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I'm asked by a reviewer to extend my manuscript (which is about cognitive radio network) to include one real-world network scenario. The exact words are:

"The authors should augment the paper with one particular "real-world" network scenario and demonstrate the functioning and performance of SE-CRN (my scheme name)."

Now I'm in puzzle. What is meant by the real-world network scenario? Should I take simulation parameters exactly as those stipulated in the IEEE 802.22 standard, and will this suffice to satisfy the reviewer's question? Or does it mean that I have to implement my scheme in real experimentation?

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    I think this is probably too research-field-specific than general to academia. It's probably much more productive to ask your supervisor or collaborators.
    – Bryan Krause
    Mar 16, 2020 at 1:26

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I can't speak to your specific review, but I can comment at the higher level and give an example.

When a reviewer is asking for a real-world scenario, they are typically asking for an actual situation when the proposed approach will apply and could improve existing work.

The idea behind this type of request is to avoid seeing a large number of papers published that do not make a significant contribution, but are just variants on existing ideas. In these situations the ideas are often relatively obvious within the assumptions being made. The problem is that we can make up all sorts of assumptions and write papers about them. But, if the assumptions have no correspondence to any known problem, this isn't really advancing scientific knowledge.

To give a concrete example, in one of my first papers I wrote about how certain upper bounds could be incorporated into an existing algorithm. In my context I had found an application that provided these upper bounds, and then I reasoned about how I could use them to improve performance.

I was later told that someone else had considered these same types of upper bounds (in a slightly different context) previously. But, their work hadn't been published at a prestigious venue because they had simply asked the question "what could you do if you have these bounds". They were unable to actually provide a problem (that is, a real world scenario) in which the upper bounds existed. My work, in contrast, was published because the bounds were motivated by the domain that provided them.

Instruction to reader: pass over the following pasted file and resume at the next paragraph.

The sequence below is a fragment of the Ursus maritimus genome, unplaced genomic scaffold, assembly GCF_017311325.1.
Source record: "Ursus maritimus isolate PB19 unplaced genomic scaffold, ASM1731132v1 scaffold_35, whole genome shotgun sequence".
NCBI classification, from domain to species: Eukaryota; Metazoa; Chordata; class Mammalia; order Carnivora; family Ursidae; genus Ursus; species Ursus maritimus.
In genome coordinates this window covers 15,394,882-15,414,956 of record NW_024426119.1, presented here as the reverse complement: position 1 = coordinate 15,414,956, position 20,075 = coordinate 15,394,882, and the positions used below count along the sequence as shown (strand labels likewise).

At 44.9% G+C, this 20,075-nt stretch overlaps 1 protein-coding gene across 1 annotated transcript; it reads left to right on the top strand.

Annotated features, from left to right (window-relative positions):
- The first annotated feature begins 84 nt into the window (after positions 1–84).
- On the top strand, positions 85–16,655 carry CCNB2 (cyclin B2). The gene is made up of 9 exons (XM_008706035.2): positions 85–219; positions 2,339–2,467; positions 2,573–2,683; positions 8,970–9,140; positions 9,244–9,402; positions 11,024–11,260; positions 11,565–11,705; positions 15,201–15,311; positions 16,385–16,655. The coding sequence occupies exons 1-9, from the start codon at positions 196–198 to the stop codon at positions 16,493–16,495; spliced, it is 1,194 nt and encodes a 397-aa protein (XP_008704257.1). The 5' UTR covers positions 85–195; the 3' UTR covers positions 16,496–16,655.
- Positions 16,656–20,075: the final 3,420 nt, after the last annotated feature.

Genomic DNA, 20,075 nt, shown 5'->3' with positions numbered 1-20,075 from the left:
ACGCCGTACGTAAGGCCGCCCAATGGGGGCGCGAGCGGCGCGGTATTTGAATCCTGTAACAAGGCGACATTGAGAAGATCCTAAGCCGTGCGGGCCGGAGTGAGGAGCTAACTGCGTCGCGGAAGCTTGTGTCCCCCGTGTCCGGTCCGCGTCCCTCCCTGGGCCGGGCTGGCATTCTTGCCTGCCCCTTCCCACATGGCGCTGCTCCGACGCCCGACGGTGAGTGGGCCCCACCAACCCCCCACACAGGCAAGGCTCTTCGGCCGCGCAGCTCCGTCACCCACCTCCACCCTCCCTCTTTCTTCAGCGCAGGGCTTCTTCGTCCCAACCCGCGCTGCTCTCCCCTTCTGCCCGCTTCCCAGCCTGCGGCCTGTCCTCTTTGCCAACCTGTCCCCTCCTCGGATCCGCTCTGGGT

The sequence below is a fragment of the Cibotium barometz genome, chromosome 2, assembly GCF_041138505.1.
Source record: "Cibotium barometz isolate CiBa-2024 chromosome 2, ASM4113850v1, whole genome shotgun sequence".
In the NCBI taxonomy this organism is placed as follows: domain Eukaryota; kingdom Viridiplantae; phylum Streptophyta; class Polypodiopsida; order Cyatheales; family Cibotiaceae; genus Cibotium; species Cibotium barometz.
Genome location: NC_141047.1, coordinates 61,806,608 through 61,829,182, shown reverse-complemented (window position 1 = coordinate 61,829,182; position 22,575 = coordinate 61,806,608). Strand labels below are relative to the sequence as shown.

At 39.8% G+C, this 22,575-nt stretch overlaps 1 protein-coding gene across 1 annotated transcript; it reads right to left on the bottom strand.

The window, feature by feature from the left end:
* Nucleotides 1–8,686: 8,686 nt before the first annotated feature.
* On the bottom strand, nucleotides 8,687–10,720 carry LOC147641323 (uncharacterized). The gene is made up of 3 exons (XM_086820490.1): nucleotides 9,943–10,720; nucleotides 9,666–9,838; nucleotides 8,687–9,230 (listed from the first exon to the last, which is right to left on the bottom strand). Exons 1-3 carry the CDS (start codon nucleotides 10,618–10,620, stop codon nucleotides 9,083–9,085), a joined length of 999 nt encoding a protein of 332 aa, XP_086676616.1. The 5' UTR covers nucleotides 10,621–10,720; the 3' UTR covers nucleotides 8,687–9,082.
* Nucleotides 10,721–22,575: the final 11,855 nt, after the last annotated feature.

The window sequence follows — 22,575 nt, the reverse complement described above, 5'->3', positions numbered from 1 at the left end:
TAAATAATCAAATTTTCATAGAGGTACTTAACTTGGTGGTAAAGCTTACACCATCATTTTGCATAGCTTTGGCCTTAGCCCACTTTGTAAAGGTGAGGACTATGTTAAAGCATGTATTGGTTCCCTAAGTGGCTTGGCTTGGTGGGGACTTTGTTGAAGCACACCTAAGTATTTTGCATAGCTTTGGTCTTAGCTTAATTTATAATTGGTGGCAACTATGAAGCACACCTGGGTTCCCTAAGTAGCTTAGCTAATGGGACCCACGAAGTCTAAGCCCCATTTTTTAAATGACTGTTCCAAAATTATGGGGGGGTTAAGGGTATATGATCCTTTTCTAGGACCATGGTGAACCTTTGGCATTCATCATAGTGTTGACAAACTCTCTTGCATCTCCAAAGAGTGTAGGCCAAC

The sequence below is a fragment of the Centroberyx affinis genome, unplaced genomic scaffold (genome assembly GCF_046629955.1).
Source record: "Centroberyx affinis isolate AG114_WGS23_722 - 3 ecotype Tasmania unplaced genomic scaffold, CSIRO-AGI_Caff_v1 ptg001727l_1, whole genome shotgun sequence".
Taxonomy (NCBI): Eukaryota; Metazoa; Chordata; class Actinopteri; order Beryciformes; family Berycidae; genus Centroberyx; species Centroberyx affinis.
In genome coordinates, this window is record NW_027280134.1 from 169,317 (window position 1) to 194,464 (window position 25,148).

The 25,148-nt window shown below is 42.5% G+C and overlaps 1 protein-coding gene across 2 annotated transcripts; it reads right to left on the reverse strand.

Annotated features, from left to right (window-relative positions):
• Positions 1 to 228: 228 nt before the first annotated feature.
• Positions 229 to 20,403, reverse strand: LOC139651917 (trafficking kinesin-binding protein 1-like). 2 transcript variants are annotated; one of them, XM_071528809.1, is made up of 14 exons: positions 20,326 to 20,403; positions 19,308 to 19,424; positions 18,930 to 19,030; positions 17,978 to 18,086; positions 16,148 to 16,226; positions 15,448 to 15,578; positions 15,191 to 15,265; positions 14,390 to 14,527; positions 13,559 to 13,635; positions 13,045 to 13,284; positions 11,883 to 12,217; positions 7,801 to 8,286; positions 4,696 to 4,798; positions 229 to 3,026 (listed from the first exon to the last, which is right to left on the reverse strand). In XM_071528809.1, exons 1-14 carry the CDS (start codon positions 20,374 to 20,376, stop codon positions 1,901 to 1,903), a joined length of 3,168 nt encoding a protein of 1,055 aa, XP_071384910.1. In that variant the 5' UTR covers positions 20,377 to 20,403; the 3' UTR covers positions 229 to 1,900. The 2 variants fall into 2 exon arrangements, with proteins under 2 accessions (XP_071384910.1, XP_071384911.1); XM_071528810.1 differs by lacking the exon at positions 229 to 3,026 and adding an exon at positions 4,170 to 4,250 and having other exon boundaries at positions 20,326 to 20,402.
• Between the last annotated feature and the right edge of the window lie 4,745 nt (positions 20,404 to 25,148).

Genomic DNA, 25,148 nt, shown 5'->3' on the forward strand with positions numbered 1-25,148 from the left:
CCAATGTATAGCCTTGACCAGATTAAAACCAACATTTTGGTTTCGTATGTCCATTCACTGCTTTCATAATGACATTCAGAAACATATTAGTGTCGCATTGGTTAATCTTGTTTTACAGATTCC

In your case they want to know if you can talk about a situation where SE-CRN matches some set of operational constraints in the world and will thus be useful (have better performance) in exactly that situation.

From a networking perspective if you, for instance, made up a new packet congestion model and designed an algorithm to handle that model, but couldn't show that the model was relevant in any known application, you would get this sort of comment about looking for a real-world application.

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Addendum: When papers are evaluated, reviewers typically use several different metrics of evaluation. These include things like significance, clarity, novelty, correctness, etc. Some fields will include validation or experimental results. The question of a real-world scenario is primarily addressing significance. That is, what is the measure of the impact on other researchers and practitioners in the field? Things like simulations are evaluated in comments on validation/experiments. The editors of a journal then have to trade off strengths and weaknesses in different areas when making a decision.

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  • It means simulation and analytical results bear no significant in the book of the reviewer?
    – Abdullah1
    Mar 16, 2020 at 14:42
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    @Abdullah1 No, it doesn't mean that they bear no significance. It just means that their significance is partially determined by the nature of the application of the work.
    – Nathan S.
    Mar 16, 2020 at 17:26
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    And some "improvements" are only improvements in theory with no actual application in practice. Results based on simulation depend, fundamentally, on the quality of the simulation.
    – Buffy
    Mar 16, 2020 at 17:40

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